Darragh: The process is everything. First comes the idea, the spark, the question that ignites my mind’s eye to conceptualize these thoughts into images. My drawing of Hope is a good example of this process. I ask myself the simple question: how do you draw hope? The visualizations that follow can be almost instant or take up to a whole year to fully develop. This process cannot be forced; time and patience reveal beautiful creations at the most random of times. When the idea has fully developed in my mind, the corollary of enthusiasm and excitement to put it on paper always follows.

My setup process comes next – this is something that is repeated every time I go to draw. Spotlight on the page, the image to be drawn in front of me from a laptop or a book, pencils laid out carefully on my left and a cup of tea on the right. The headphones go on, I press play on Spotify, and the world outside of me and the page melts away.


Do you have a real-life situation that inspired your art?

Darragh: Inspiration is usually subtle for me. You must have an open perspective on the real world to turn regular everyday objects into something of your own creation. I like letting my mind play with my surroundings. For example, on my desk beside me is a Peace Lilly. While I look at the plant, I imagine different things that it could be growing out of it, like a baby’s head or a giant’s ear. Then I notice a dying leaf at the bottom of the plant and suddenly the images change to represent a peaceful death and I see the plant on a bedside locker next to a dying man. This image progresses further into something more philosophical in nature such as regeneration and regrowth and is conceptualized in my mind’s eye as a baby wrapped in the petals of the same Peace Lilly. After a few minutes of this child-like play with a plant in my head, I have three or four new drawing possibilities… and perhaps a small smirk at the thought of plants making babies. I could describe it as openness and willingness to letting my mind off the leash of what we’d describe as normal, in order to create wild and novel abstractions from everyday phenomena.


What is your most recent piece of art that you have enjoyed working on the most?

Darragh: I recently finished my Anatomy Art Collection which was just pure pleasure. I enjoyed this so much because it combined two main passions in my life: Physiotherapy and art. The collection consists of colourful twists of the original illustrations from the Grays Anatomy textbook.

The Big Man

Who are a few artists/people that really inspire you right now, and why?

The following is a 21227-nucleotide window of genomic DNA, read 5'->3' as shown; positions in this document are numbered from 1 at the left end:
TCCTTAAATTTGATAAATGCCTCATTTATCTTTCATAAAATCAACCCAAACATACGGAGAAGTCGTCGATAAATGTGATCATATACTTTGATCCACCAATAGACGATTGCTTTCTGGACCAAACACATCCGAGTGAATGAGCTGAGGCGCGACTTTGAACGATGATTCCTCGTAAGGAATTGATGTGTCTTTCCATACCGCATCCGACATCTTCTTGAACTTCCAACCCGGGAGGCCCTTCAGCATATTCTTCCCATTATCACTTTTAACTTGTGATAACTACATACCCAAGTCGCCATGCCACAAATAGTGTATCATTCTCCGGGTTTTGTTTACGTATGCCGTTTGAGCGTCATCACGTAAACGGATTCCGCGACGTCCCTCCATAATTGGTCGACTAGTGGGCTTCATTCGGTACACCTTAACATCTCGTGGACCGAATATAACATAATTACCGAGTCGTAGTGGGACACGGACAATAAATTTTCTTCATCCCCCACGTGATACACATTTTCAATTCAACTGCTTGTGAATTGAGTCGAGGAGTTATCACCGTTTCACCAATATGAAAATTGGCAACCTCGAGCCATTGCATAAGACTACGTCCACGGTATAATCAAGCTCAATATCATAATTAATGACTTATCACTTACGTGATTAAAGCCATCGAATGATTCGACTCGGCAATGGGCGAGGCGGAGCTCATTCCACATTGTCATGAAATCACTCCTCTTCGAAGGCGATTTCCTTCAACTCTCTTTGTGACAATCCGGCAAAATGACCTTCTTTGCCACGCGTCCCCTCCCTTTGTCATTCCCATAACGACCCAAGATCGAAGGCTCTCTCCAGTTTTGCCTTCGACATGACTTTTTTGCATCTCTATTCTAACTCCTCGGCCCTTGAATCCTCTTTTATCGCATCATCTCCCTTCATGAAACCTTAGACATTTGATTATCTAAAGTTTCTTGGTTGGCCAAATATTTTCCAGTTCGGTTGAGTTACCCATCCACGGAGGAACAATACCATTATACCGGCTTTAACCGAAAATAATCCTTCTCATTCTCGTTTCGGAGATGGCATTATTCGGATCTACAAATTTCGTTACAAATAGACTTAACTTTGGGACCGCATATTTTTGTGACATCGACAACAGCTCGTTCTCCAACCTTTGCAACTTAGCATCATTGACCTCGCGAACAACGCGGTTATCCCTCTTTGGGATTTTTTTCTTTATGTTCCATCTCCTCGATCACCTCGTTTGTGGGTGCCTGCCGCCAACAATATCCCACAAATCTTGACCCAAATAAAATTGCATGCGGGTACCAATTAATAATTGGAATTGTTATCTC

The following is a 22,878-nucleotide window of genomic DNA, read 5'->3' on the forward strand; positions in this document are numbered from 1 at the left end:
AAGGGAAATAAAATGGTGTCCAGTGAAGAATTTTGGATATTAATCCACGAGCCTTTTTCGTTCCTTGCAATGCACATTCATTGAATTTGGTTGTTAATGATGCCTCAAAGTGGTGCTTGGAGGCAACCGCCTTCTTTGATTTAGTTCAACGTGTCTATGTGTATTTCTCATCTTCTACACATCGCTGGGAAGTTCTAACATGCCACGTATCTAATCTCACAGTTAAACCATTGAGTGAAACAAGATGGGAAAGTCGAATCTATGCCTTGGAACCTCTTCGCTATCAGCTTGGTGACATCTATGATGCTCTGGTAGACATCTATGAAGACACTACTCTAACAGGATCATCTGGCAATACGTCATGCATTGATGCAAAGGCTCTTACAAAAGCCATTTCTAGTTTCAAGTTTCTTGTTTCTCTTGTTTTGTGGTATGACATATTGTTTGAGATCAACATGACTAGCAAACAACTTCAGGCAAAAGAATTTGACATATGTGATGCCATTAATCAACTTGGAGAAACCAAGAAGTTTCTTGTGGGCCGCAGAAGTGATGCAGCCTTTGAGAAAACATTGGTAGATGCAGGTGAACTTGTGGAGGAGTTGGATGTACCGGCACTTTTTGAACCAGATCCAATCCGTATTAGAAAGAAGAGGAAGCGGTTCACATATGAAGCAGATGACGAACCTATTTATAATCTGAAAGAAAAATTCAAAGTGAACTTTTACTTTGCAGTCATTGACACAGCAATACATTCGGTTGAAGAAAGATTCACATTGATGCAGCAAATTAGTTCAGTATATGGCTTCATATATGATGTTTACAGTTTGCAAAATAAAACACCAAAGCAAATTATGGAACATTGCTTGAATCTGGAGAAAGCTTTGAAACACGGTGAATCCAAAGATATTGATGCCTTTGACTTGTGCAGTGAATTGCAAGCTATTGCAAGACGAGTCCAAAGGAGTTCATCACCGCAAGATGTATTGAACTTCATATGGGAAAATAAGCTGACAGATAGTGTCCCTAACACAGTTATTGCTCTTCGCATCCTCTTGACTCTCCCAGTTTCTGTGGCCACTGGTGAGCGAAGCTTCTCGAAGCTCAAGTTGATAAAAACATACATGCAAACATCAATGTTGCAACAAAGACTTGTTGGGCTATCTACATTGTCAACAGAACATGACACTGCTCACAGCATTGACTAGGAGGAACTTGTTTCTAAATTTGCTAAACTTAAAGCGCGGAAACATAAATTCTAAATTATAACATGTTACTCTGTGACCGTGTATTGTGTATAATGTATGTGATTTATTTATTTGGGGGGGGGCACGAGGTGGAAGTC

Darragh: My two art Gods are Leonardo De Vinci and Salvador Dali. Leonardo is one of the most diversely talented humans to have ever lived. The man had a beautiful, gifted mind which combined the laws of science and nature to create jaw dropping works of art. He inspires faith in the creative process and shows a deep primal connection between all living things.

Salvador Dali on the other hand was a mad little man with a lascivious mind and one hell of a painter. His surreal, hyper lucid creations portray the familiar through new eyes and inspires irrationality and individualism.

Besides that Jordan Peterson and Echart Tolie provide inspiration through their unique perspectives and wisdom about everyday life.


Do you see your art as serving a purpose beyond art?

Darragh: There are many quotes out there from well versed humans that beautifully capture the purpose of art in words. I am not one of those humans. However, It’s incredibly gratifying to dedicate ones-self fully to something like this, and watch as you struggle towards becoming a better artist. It causes frustration, elation, depression, anxiety, hope and every other emotion under the sun. It makes me feel alive, which is a pretty good reason to keep doing it.

Are there any upcoming shows or workshops we should know about?

Darragh: Not at the moment. I had my first exhibition lined up for September of 2020 in a café in Aberdeen but unfortunately Covid put a stop to that, so I have yet to lose my exhibition virginity. I post photos and videos of my current projects on Instagram and Facebook for whoever is interested in keeping up to date with my art.

What are you currently working on, and what’s next for you?

Darragh: I am currently working on a Looney Revival collection which involves combining ancient Greek and Roman Sculptures with characters form the looney Tunes and I am having such fun with it. I am also working on a private commission painting for an investor.

I think the future looks bright. I feel like I am only getting into my stride as an artist and my career is really in its fledgling stages. My goal is to keep growing; I have dreams of exhibiting my art in galleries across the world and sharing my creations with those who hold the same passion for art that I do.